What the company does is allow someone to hand over, say, $1 million, which is then broken up for him into four $250,000 pieces and farmed out to separate financial institutions so that, voila, each $250,000 is FDIC-insured. The depositor notices no difference on a daily basis -- he can still get his money whenever he wants, unless the money is in a savings account, where access is limited to six times a month -- but, like magic, $1 million is federally insured instead of just $250,000.
Nassim Nicholas Taleb, the best-selling author of the “Black Swan,” describes in his latest book, “Antifragile,” how he ran into Blinder at the World Economic Forum in Davos, Switzerland, one year and thought he was going to engage the former Fed vice chairman on ideas about how to save the financial system. Instead, Blinder tried to sell him on Insured Cash Sweep. It quickly dawned on Taleb what Blinder was up to.
“It would allow the super-rich to scam taxpayers by getting free government sponsored insurance,” Taleb wrote. “Yes, scam taxpayers. Legally. With the help of former civil servants who have an insider edge.”
“Isn’t this unethical?” Taleb asked Blinder.
According to Taleb, Blinder told him, “It is perfectly legal,” adding that, “we have plenty of former regulators on the staff.”
Taleb felt this implied “that what was legal was ethical and asserting that former regulators have an edge over citizens.” Taleb calls it the Alan Blinder Syndrome: “A model of how people use public office to, at some point, legally profit from the public.”
Taleb told me the other day that he views Schapiro’s move to Promontory -- and to a seat on the board of General Electric Co. -- no differently. “I find Mary Schapiro morally repulsive,” he said, because there is an “implicit deal” whereby regulators such as Schapiro and Blinder (and many others) “make regulations complex” and then “sell their services at a higher price when they go to the private sector.”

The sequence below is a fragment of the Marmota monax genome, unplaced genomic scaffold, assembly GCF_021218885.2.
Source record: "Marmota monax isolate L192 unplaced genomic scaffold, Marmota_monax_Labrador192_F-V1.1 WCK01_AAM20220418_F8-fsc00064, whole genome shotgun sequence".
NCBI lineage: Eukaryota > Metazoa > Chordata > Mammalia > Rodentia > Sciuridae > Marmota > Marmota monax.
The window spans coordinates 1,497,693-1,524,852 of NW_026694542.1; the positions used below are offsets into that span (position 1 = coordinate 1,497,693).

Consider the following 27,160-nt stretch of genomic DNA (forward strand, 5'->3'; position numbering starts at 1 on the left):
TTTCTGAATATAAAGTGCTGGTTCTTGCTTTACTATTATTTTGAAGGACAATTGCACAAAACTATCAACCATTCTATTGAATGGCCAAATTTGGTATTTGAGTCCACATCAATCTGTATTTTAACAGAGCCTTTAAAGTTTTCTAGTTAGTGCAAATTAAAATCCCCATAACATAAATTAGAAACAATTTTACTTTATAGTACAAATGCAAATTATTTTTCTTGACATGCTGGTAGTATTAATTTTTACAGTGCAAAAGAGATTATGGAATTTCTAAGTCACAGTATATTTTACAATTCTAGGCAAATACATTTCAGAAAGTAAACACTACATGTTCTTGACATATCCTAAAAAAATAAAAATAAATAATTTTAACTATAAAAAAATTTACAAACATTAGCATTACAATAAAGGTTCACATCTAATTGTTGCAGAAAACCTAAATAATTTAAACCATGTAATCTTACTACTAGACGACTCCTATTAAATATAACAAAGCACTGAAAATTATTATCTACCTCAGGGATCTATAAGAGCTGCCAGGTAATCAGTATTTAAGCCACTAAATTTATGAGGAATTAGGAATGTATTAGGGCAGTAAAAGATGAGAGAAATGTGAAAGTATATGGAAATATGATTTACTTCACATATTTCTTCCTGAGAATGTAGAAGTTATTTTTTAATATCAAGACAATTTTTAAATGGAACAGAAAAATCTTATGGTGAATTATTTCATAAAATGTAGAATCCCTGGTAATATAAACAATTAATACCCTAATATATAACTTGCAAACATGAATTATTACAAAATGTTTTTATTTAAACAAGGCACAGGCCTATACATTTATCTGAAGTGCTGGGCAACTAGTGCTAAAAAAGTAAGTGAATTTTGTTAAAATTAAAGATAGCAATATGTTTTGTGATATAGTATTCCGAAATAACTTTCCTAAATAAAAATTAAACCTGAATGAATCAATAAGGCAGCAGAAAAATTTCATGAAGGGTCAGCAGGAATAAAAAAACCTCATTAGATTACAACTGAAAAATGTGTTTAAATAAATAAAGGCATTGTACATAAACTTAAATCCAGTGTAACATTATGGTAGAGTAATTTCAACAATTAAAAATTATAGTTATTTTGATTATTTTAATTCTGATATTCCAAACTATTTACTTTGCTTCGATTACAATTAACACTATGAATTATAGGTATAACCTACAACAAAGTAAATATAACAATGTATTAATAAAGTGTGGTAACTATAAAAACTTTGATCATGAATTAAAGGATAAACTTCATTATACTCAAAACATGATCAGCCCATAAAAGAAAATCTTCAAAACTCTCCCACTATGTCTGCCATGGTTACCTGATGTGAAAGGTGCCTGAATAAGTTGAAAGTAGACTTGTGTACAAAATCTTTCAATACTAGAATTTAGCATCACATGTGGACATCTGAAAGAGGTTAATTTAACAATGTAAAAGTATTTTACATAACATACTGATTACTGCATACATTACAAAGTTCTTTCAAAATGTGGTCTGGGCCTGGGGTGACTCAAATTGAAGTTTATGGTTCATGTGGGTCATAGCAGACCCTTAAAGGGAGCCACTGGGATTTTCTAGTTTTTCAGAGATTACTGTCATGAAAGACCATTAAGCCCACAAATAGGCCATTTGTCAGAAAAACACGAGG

Taleb proposes that high-ranking regulators who return to the private sector, where they benefit directly from their knowledge of complex regulations and agencies, be forced to return to taxpayers any compensation above their own former salary. In Schapiro’s case, Taleb would have her return to taxpayers anything exceeding the $165,000 or so she earned as SEC chairman. “Mary Shapiro has used the taxpayer to puff up her career,” he said. “To me, it is a legal scam, taking advantage of the taxpayer because no regulator will ever make a regulation that’s clean anymore.”
While the chances of Taleb’s proposal becoming reality are exactly zero, it remains deeply disturbing that former top government regulators can skip off to the private sector so soon after leaving public service, and then insist it is something we shouldn’t worry about. Enjoy your big new payday at Promontory, Ms. Schapiro, but please spare us the sanctimonious claptrap.
(William D. Cohan, the author of “Money and Power: How Goldman Sachs Came to Rule the World,” is a Bloomberg View columnist. He was formerly an investment banker at Lazard Freres, Merrill Lynch and JPMorgan Chase. The opinions expressed are his own.)
To contact the writer of this article: William D. Cohan at email@example.com
To contact the editor responsible for this article: Tobin Harshaw at firstname.lastname@example.org